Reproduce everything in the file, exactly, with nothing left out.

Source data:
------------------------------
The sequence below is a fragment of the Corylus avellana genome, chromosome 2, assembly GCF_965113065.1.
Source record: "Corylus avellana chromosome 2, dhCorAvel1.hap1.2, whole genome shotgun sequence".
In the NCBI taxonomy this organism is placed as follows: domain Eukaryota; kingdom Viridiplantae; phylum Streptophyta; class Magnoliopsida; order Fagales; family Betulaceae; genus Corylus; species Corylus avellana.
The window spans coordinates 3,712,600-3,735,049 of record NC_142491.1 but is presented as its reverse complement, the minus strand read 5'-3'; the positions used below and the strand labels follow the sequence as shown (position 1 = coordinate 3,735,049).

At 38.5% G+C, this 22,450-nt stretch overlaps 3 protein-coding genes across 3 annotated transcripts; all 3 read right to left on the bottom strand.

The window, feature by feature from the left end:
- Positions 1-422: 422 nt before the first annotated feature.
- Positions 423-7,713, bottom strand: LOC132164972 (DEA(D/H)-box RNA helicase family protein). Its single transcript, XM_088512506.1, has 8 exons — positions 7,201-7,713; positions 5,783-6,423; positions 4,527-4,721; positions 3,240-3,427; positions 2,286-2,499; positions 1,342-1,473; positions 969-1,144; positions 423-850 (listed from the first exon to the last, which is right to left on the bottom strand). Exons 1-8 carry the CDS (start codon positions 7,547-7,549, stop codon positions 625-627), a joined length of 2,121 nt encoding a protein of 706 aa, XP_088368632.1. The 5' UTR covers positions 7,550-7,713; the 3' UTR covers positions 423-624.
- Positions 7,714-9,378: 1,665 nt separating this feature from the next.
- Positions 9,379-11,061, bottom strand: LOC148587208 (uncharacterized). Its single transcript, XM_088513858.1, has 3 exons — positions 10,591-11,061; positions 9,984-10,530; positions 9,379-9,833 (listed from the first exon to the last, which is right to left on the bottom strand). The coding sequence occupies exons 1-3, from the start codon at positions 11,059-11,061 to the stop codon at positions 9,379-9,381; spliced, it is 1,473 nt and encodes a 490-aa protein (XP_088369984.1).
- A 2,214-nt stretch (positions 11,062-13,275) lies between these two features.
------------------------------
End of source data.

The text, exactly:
The sequence below is a fragment of the Corylus avellana genome, chromosome 2, assembly GCF_965113065.1.
Source record: "Corylus avellana chromosome 2, dhCorAvel1.hap1.2, whole genome shotgun sequence".
In the NCBI taxonomy this organism is placed as follows: domain Eukaryota; kingdom Viridiplantae; phylum Streptophyta; class Magnoliopsida; order Fagales; family Betulaceae; genus Corylus; species Corylus avellana.
The window spans coordinates 3,712,600-3,735,049 of record NC_142491.1 but is presented as its reverse complement, the minus strand read 5'-3'; the positions used below and the strand labels follow the sequence as shown (position 1 = coordinate 3,735,049).

At 38.5% G+C, this 22,450-nt stretch overlaps 3 protein-coding genes across 3 annotated transcripts; all 3 read right to left on the bottom strand.

The window, feature by feature from the left end:
- Positions 1-422: 422 nt before the first annotated feature.
- Positions 423-7,713, bottom strand: LOC132164972 (DEA(D/H)-box RNA helicase family protein). Its single transcript, XM_088512506.1, has 8 exons — positions 7,201-7,713; positions 5,783-6,423; positions 4,527-4,721; positions 3,240-3,427; positions 2,286-2,499; positions 1,342-1,473; positions 969-1,144; positions 423-850 (listed from the first exon to the last, which is right to left on the bottom strand). Exons 1-8 carry the CDS (start codon positions 7,547-7,549, stop codon positions 625-627), a joined length of 2,121 nt encoding a protein of 706 aa, XP_088368632.1. The 5' UTR covers positions 7,550-7,713; the 3' UTR covers positions 423-624.
- Positions 7,714-9,378: 1,665 nt separating this feature from the next.
- Positions 9,379-11,061, bottom strand: LOC148587208 (uncharacterized). Its single transcript, XM_088513858.1, has 3 exons — positions 10,591-11,061; positions 9,984-10,530; positions 9,379-9,833 (listed from the first exon to the last, which is right to left on the bottom strand). The coding sequence occupies exons 1-3, from the start codon at positions 11,059-11,061 to the stop codon at positions 9,379-9,381; spliced, it is 1,473 nt and encodes a 490-aa protein (XP_088369984.1).
- A 2,214-nt stretch (positions 11,062-13,275) lies between these two features.